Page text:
But this picture will soon need an update. Tomorrows typical optometrist will be female, not male. Indeed, 60% of the students currently enrolled in optometry schools are women. Thats a big leap from 1950 (a few years before this picture was painted), when only 1.1% of optometry students were women, according to an estimate by optometrist Arene T. Wray in her article Optometrys Attractions for Women (January 15, 1951).

(Incidentally, the white lab coat is now in the minority as well. Fewer than 36% of our readers wear one daily, as determined by a Review of Optometry Online poll in 2004.)

Norman Rockwell, The Optician, 1956 SEPS, licensed by Curtis Publishing, Indianapolis, Ind. Photo courtesy of Norman Rockwell Museum, Stockbridge, Ma.  The museum is open daily,

The Good Fight
From my personal observation, optometry progressed most rapidly when it had to fight. Most of us did not enjoy it at the time. However, it was good for optometry, wrote optometrist Frederick Hamilton in 1941, commenting on the very first days of the AOA.

Jump ahead to the spring of 1976. Optometry won a major victory when West Virginia passed a law that allowed qualified O.D.s to prescribe therapeutic drugs. Finally, optometrists (in West Virginia, at least) could put into practice what they had long been taught.

This legislation is not intended to make us into ophthalmologists, said John David Janney, O.D., then-president of the West Virginia Optometric Association. We know our limitations. We do not equate our training with that of an ophthalmologist. Our primary concern is the delivery of the finest care we can provide, consistent with our training.

Editor Chris Kelly, in the April 1976 editorial, phrased it in a bigger way: This new law defines optometrists as true providers of primary health care. It is to the advantage of both patient and the profession for optometry to function in this primary role. The patient can visit one office and see one doctor for the major portion of his eye care needs. And the optometrist at last can deliver the level of eye care he is being trained to deliver.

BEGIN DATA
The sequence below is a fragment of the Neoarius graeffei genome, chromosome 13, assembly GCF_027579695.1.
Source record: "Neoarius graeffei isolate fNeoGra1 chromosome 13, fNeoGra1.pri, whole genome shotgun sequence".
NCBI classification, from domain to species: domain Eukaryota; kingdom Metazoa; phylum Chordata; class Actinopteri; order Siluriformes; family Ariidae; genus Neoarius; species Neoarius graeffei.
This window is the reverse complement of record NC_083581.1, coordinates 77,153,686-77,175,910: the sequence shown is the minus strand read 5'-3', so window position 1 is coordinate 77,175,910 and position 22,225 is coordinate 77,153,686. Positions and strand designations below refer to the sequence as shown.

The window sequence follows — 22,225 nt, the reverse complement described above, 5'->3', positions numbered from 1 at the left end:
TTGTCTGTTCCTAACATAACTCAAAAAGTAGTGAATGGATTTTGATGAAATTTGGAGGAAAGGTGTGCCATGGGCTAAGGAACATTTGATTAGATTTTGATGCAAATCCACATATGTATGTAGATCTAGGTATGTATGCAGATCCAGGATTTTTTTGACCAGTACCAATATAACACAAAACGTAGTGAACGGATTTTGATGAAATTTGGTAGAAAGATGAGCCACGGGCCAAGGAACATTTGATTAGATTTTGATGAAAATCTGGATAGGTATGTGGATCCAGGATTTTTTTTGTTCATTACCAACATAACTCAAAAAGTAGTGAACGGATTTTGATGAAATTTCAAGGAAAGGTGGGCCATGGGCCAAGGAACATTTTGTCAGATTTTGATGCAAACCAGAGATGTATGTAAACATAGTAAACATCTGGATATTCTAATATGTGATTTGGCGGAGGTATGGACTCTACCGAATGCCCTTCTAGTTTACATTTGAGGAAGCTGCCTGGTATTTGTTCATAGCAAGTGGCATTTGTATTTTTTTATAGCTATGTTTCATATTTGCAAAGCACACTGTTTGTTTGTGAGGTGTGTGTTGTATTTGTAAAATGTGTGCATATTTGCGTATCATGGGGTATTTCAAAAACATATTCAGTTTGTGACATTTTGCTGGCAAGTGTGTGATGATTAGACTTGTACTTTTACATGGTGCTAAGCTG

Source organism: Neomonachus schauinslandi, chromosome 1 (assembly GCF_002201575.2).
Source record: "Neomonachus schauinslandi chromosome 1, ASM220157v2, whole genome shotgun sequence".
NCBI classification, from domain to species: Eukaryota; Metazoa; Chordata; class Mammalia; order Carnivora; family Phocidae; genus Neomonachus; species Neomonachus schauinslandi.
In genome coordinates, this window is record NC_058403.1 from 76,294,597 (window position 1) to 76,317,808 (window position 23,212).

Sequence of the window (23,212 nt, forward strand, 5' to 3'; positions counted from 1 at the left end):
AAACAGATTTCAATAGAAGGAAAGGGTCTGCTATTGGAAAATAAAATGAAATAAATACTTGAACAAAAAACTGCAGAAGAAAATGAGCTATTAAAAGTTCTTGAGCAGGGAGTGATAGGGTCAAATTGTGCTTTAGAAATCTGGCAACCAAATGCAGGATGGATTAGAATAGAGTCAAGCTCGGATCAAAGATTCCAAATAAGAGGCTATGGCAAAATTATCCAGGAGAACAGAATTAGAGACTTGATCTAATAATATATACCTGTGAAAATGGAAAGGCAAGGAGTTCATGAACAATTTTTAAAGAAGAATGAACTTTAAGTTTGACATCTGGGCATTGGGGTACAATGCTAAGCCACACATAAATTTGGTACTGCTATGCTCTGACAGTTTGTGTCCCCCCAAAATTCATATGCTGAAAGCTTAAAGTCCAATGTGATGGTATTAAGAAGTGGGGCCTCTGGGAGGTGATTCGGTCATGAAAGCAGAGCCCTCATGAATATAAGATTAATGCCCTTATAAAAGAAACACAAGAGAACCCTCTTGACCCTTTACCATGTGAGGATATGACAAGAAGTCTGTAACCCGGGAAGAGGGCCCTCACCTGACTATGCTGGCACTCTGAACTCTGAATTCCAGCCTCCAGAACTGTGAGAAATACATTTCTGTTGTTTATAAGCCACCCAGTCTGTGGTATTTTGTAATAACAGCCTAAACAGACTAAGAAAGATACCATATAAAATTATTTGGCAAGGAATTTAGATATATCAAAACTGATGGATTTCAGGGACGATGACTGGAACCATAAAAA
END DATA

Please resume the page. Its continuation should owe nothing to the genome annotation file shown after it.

In that issue, our National Panel survey questioned hundreds of optometry students about their future as optometrists. More than 90% of them expected to be able to prescribe therapeutic drugs during their careers.

A student clinic at Pennsylvania College of Optometry in the 1940s.
Photo courtesy: Pennsylvania College of Optometry.

An Easy Job to Love, a Tough One to Get
Thirty years ago, our National Panel survey asked optometry students: Would you ever consider going into a commercial practice? An overwhelming 87% said no. How many of them eventually, begrudgingly, said yes once they tried to start their own practices?

In reviewing the magazine over the years, several topics appear again and again. One such topic: the difficulty new graduates have in entering private practice.

Here are the words of optometrist J. Robinson Cohen, then-president of the New York State Optometric Association: It has been a sorrowful experience for me to know not one, but nearly a dozen fine young optometrists who made desperate but unsuccessful attempts to establish for themselves a personal and professional practice.

It has not been generally realized by the profession as a whole that we, each one of us suffered a loss when these young men failed; that each store or office closed was a double loss for optometry. On the one hand, a practice which should have been a credit to optometry was wiped out; on the other hand, the enemies of optometry gained the services of a capable, though often unwilling, tool.

Sounds like a gripe you just read in an optometric chat room? It wasnt. Review of Optometry reported Dr. Cohens words in December 1936, in the midst of the Depression.

Photo courtesy: Pennsylvania College of Optometry

Provider of Primary Care
In the decades leading up to this watershed change in scope, Review of Optometry was already encouraging primary eye care. The magazine published articles on subjects that optometrists did not yet know about but wanted to learn and should know about. (And, we continue this tradition today.)

The methods may have changed, but the message remains the same: Optometrists should get involved in primary eye care, not just optical care, for the overall health of the patient.